Hey there, time traveller!
This article was published 19/7/2013 (1347 days ago), so information in it may no longer be current.
Phil Pritchard may be the curator of the Hockey Hall of Fame, and the vice-president of its resource centre, but that's not his biggest claim to fame. He's perhaps best-known as the Keeper of the Cup, one of the select few who accompany the Stanley Cup when it leaves the Hall of Fame and goes out into the world.
Since 1988, Pritchard has accompanied the Cup on its yearly Canadian tour as well as visits around the globe. When he's out, he's in charge of security, public relations and even cleaning the Cup. He spoke with Free Press reporter Oliver Sachgau.
FP: What goes into taking the Cup on the road?
Pritchard: The team that wins it gets 100 days with the Stanley Cup. From the day they win it basically to their home opener, they've got the opportunity to drive around to the guys' hometowns -- the players, the managers, the coaches -- and celebrate their championship. In doing that, geography is a huge part of it, management is a huge part of it. Travel schedule is a huge part of it, and that's where we come in behind the scenes, working with the team, the National Hockey League, the player and his family, to again make sure their day is the best it can be because arguably it's one of the biggest days in their professional life. Winning the Cup is huge, but bringing it back to the people who made them who they are is equally important.
FP: How do you make sure the Cup is always shining and clean?
Pritchard: Every day, when we're on the road, whoever the Cup-keeper is, we start the day off by cleaning it. Often we're starting that day in a hotel, so we're using a soft detergent and warm water and a towel and basically we're getting all the fingerprints off it so it has that shine and that gleam that makes it stand out when it shows up at an event. Twice a year, we take it to get professionally done. One of those is when it gets engraved, and it goes through a full cleaning. Obviously before the finals is the other one.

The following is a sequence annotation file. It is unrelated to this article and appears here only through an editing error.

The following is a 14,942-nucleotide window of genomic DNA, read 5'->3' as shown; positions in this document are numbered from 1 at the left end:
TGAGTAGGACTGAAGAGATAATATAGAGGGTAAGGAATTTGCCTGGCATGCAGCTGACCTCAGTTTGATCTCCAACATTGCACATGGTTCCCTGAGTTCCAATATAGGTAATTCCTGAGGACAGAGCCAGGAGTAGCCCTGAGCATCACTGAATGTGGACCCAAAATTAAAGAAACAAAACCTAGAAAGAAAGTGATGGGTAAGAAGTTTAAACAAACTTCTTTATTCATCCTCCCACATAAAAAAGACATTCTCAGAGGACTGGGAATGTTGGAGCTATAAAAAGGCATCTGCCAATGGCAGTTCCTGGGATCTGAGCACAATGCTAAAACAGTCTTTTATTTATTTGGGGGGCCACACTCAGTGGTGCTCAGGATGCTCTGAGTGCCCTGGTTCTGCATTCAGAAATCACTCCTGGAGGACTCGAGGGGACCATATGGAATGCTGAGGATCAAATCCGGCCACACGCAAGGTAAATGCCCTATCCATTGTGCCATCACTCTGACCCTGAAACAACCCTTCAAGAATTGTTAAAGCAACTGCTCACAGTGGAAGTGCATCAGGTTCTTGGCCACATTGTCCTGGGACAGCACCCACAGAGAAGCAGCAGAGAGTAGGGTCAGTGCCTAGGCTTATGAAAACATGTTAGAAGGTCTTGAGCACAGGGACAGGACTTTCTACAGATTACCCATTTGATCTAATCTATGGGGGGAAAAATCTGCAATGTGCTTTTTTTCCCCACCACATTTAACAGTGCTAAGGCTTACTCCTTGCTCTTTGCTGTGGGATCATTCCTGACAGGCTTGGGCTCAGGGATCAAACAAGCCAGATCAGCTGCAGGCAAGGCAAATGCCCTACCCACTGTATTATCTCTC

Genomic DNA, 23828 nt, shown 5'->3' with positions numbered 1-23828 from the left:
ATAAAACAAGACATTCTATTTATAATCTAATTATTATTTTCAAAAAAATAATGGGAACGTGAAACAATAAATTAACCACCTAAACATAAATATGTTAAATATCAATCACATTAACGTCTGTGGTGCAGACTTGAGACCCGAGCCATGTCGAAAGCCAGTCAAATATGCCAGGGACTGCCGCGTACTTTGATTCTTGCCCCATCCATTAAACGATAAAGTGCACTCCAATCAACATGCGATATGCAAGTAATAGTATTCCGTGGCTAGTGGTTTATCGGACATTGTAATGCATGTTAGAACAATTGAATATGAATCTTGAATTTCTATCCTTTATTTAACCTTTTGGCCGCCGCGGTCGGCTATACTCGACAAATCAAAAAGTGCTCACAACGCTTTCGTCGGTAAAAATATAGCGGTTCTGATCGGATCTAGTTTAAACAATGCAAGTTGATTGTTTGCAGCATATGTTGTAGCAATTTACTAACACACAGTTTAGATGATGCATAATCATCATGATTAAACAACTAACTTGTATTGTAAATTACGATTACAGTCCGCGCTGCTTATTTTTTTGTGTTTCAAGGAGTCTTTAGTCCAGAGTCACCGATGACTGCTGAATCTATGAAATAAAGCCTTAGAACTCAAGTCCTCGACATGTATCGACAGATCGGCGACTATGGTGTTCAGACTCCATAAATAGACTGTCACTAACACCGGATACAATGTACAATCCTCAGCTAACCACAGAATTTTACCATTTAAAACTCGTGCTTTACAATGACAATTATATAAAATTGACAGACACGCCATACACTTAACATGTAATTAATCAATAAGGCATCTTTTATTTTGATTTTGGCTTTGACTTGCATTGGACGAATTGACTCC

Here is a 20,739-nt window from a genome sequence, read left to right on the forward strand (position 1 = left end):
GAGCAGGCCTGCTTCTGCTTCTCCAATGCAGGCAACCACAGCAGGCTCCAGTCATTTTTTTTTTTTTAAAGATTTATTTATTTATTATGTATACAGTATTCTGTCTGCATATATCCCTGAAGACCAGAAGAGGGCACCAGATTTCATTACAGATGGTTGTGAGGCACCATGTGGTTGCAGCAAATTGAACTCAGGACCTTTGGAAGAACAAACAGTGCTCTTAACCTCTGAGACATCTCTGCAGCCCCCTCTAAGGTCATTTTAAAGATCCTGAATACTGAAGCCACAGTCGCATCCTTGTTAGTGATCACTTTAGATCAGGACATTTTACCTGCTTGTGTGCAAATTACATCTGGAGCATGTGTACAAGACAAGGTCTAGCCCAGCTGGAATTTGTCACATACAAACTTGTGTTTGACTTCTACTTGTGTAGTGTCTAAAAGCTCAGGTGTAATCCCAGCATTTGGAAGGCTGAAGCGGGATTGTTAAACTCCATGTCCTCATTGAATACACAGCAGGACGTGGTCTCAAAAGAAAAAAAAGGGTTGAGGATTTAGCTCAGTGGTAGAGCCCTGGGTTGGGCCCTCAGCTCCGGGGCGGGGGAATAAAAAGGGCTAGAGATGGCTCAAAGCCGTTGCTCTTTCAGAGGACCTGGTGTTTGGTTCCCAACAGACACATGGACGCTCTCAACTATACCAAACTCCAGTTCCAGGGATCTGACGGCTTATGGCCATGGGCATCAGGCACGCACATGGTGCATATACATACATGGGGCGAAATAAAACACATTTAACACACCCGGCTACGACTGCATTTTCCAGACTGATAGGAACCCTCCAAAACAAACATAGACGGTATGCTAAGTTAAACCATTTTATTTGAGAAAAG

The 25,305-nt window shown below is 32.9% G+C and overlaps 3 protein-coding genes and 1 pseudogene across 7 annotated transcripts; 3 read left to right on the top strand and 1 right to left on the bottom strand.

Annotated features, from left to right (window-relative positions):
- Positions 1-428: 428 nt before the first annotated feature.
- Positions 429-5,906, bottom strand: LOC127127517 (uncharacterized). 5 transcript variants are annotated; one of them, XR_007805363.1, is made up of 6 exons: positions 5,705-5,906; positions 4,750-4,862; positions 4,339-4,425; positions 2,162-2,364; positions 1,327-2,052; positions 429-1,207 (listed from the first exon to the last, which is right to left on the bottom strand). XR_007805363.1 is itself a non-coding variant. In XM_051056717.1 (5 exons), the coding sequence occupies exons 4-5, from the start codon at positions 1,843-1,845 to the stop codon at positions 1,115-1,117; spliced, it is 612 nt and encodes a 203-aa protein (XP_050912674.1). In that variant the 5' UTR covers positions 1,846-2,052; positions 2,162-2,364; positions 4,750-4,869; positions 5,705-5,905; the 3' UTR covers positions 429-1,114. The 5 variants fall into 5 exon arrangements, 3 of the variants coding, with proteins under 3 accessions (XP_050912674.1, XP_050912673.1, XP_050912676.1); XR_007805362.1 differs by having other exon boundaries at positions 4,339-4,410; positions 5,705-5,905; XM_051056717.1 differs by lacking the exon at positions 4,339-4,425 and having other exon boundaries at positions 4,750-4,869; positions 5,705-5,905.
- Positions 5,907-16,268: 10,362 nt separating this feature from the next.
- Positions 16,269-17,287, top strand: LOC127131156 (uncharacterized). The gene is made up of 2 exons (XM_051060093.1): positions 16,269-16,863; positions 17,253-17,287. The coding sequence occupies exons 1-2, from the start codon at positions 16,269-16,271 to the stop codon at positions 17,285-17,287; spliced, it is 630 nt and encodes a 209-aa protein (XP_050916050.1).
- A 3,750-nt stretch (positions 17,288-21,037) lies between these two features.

When Sidney Crosby won the Cup (in 2009) and brought it up to Cole Harbour, N.S., when we showed up at his house, he asked us how we go through a full day and we told him we start off by cleaning the Cup. He thought it was great and wanted to do it. So he actually cleaned the Cup before the day got started. We gave him some soft detergent, the hose from the side of his house, and a towel and away he went. Some other guys have done it since, but he wanted to experience the whole thing. As good of a hockey player he is, he's as good of a fan.
FP: Does seeing the Cup every day make it less exciting for you?
Pritchard: Do I find it mundane? No, never. I love getting up in the morning and seeing what the day brings. I love the game of hockey, I play the game of hockey, I read about the game of hockey and I work in hockey. So although it sounds like it's hockey, hockey, hockey all the time, it's never boring. It's the greatest sport in the world and I love being a small part of it.
FP; Your job also involves security for the Cup. How often do you have to take care of overzealous fans?
Pritchard: What's amazing I think is hockey fans are very loyal, very traditional and most of all, very respectful to the game. So they understand what the Cup is, what it represents, and the tradition... behind it. So very rarely do we have an issue on our hands. Probably the biggest thing is everybody wants to pick it up. But they do understand that you have to win it to pick it up. Every now and then there's the odd guy, doesn't matter, he didn't win it, he still wants to lift it over his head, because you look at that moment when someone hoists it over his head, it's as good as there is in sports. Most people will realize 'Hey, I don't deserve to hoist it over my head. I never won it, and there's a lot of players in the NHL that have never had that chance.'